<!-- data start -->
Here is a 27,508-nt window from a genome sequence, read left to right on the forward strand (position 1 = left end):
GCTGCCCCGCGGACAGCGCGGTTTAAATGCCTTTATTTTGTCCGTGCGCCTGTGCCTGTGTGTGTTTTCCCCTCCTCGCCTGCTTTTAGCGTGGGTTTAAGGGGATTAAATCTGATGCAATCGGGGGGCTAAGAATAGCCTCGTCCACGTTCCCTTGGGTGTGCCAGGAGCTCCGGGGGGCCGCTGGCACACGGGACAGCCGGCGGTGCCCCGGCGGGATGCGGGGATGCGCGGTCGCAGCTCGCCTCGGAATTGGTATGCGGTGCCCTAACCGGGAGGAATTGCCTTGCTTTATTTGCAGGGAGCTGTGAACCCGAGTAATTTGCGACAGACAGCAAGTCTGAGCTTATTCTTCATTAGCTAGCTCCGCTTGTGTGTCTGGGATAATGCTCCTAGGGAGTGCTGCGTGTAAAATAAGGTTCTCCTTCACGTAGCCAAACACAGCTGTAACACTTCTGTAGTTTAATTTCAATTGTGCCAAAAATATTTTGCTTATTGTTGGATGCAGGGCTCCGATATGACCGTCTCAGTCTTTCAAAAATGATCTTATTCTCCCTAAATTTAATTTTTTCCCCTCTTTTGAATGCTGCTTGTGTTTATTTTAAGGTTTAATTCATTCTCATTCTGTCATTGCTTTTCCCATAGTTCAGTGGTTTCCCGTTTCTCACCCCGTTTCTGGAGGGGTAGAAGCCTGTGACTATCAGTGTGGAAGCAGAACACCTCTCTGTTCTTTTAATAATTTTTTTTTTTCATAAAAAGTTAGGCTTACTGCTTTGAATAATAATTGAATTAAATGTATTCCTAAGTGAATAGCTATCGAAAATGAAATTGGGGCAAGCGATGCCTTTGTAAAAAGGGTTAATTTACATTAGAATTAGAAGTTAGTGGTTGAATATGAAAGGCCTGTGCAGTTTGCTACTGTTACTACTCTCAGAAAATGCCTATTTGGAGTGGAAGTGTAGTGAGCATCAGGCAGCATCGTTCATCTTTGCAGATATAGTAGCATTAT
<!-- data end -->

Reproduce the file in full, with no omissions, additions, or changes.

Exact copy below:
Here is a 27,508-nt window from a genome sequence, read left to right on the forward strand (position 1 = left end):
GCTGCCCCGCGGACAGCGCGGTTTAAATGCCTTTATTTTGTCCGTGCGCCTGTGCCTGTGTGTGTTTTCCCCTCCTCGCCTGCTTTTAGCGTGGGTTTAAGGGGATTAAATCTGATGCAATCGGGGGGCTAAGAATAGCCTCGTCCACGTTCCCTTGGGTGTGCCAGGAGCTCCGGGGGGCCGCTGGCACACGGGACAGCCGGCGGTGCCCCGGCGGGATGCGGGGATGCGCGGTCGCAGCTCGCCTCGGAATTGGTATGCGGTGCCCTAACCGGGAGGAATTGCCTTGCTTTATTTGCAGGGAGCTGTGAACCCGAGTAATTTGCGACAGACAGCAAGTCTGAGCTTATTCTTCATTAGCTAGCTCCGCTTGTGTGTCTGGGATAATGCTCCTAGGGAGTGCTGCGTGTAAAATAAGGTTCTCCTTCACGTAGCCAAACACAGCTGTAACACTTCTGTAGTTTAATTTCAATTGTGCCAAAAATATTTTGCTTATTGTTGGATGCAGGGCTCCGATATGACCGTCTCAGTCTTTCAAAAATGATCTTATTCTCCCTAAATTTAATTTTTTCCCCTCTTTTGAATGCTGCTTGTGTTTATTTTAAGGTTTAATTCATTCTCATTCTGTCATTGCTTTTCCCATAGTTCAGTGGTTTCCCGTTTCTCACCCCGTTTCTGGAGGGGTAGAAGCCTGTGACTATCAGTGTGGAAGCAGAACACCTCTCTGTTCTTTTAATAATTTTTTTTTTTCATAAAAAGTTAGGCTTACTGCTTTGAATAATAATTGAATTAAATGTATTCCTAAGTGAATAGCTATCGAAAATGAAATTGGGGCAAGCGATGCCTTTGTAAAAAGGGTTAATTTACATTAGAATTAGAAGTTAGTGGTTGAATATGAAAGGCCTGTGCAGTTTGCTACTGTTACTACTCTCAGAAAATGCCTATTTGGAGTGGAAGTGTAGTGAGCATCAGGCAGCATCGTTCATCTTTGCAGATATAGTAGCATTAT